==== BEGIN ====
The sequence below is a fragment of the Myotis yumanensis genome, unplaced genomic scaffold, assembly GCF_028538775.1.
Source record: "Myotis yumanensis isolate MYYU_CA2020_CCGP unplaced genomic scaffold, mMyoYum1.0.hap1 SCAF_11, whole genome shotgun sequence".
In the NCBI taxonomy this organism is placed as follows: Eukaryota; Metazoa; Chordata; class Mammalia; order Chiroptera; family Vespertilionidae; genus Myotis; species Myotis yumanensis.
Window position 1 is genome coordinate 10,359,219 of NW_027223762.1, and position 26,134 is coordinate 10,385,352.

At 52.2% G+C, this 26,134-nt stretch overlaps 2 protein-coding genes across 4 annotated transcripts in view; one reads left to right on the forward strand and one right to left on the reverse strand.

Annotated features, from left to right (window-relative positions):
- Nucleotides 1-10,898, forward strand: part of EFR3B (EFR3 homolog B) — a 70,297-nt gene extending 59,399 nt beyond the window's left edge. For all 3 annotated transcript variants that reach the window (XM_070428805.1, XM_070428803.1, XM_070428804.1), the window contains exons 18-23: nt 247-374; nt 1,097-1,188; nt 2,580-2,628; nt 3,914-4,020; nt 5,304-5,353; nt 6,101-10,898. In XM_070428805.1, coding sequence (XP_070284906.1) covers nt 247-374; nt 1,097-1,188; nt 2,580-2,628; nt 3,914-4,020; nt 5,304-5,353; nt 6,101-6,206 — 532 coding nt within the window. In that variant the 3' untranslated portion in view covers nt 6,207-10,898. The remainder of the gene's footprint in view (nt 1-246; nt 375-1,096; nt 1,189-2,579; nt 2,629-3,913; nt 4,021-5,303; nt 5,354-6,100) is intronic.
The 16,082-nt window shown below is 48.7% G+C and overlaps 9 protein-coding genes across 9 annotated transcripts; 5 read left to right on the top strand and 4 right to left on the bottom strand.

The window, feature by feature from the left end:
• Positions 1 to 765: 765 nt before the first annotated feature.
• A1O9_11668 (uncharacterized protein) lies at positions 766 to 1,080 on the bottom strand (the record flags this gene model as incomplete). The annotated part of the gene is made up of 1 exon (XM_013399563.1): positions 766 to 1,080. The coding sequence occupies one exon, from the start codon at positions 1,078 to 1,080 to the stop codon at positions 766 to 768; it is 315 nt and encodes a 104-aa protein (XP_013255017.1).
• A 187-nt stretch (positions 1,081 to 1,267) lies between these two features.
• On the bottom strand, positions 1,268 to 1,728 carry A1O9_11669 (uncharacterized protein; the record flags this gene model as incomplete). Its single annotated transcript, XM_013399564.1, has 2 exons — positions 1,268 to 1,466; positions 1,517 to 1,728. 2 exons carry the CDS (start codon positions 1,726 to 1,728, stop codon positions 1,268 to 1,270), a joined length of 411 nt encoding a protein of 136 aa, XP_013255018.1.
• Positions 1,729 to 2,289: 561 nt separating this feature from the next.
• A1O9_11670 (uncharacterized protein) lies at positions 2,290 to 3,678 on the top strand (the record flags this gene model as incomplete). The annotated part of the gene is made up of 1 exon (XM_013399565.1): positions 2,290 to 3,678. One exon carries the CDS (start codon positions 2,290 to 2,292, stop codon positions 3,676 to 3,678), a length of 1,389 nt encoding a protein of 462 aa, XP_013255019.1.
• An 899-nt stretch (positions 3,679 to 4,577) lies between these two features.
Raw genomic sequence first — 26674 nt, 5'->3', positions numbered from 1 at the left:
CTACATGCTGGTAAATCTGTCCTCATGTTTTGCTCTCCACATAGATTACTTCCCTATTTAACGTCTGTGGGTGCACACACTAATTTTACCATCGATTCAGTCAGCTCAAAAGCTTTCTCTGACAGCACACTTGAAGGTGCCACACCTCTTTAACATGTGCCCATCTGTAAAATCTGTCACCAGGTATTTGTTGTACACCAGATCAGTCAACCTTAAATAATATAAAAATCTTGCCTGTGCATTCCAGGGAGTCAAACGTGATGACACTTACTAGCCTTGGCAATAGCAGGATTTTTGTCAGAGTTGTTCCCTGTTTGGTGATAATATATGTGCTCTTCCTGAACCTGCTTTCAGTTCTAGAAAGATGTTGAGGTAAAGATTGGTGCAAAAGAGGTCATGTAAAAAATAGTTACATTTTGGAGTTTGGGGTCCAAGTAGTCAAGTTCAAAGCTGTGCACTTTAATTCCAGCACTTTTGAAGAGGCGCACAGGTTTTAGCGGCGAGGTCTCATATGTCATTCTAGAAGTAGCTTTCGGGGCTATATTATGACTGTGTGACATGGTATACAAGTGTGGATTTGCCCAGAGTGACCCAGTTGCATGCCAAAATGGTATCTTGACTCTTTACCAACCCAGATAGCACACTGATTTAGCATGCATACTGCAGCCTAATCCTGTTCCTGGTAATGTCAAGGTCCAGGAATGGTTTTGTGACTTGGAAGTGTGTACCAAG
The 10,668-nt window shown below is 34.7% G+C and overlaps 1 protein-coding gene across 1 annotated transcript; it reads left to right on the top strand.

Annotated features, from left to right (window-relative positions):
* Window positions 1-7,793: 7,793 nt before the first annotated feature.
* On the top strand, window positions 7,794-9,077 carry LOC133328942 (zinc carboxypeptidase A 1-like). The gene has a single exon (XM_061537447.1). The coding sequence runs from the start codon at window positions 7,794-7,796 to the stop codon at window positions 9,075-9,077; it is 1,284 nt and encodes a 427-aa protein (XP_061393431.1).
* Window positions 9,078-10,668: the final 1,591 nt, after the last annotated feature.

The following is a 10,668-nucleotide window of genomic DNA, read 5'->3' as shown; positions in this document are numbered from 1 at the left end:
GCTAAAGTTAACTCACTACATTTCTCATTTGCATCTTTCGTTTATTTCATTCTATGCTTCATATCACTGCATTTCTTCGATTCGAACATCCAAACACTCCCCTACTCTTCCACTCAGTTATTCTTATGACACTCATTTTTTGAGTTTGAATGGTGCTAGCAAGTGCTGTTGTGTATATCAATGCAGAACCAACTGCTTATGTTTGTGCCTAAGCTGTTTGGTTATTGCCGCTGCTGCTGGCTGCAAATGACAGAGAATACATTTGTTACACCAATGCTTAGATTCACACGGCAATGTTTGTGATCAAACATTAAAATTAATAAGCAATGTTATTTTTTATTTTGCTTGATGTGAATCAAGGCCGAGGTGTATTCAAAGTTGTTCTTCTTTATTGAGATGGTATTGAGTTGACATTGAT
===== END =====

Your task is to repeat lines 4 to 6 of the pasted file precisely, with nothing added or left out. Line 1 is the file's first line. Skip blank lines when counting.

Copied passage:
Window position 1 is genome coordinate 10,359,219 of NW_027223762.1, and position 26,134 is coordinate 10,385,352.

At 52.2% G+C, this 26,134-nt stretch overlaps 2 protein-coding genes across 4 annotated transcripts in view; one reads left to right on the forward strand and one right to left on the reverse strand.

Annotated features, from left to right (window-relative positions):